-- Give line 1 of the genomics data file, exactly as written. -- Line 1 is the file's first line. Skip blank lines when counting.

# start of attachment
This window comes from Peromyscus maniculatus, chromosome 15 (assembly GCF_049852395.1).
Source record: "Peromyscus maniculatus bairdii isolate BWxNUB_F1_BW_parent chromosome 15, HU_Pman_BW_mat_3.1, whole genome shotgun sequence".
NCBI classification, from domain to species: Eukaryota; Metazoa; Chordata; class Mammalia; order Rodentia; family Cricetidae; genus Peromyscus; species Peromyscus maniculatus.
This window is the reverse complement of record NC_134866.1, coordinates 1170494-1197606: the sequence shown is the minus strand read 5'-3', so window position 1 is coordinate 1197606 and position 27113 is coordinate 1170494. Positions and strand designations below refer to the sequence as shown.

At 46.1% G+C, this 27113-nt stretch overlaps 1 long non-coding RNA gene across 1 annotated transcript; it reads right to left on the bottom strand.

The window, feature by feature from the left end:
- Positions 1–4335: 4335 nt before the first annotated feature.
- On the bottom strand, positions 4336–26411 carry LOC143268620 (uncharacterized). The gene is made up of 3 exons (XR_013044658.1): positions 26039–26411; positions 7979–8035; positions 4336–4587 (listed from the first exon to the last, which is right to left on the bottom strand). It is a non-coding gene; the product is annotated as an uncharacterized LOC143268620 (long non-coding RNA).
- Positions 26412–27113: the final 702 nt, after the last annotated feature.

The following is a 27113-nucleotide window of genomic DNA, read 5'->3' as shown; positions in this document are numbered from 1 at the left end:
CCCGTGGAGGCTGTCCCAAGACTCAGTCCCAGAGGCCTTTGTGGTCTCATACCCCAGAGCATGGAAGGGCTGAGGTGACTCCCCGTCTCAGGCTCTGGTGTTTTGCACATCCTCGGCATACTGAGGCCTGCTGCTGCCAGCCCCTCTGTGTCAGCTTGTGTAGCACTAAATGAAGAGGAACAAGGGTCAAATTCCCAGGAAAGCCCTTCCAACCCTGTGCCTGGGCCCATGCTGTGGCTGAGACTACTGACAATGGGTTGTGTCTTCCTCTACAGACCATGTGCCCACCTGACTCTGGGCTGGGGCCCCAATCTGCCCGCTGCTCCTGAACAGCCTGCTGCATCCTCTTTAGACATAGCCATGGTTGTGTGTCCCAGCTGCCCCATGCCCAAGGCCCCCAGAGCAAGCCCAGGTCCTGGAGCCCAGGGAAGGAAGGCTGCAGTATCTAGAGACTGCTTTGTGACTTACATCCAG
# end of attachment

This window comes from Peromyscus maniculatus, chromosome 15 (assembly GCF_049852395.1).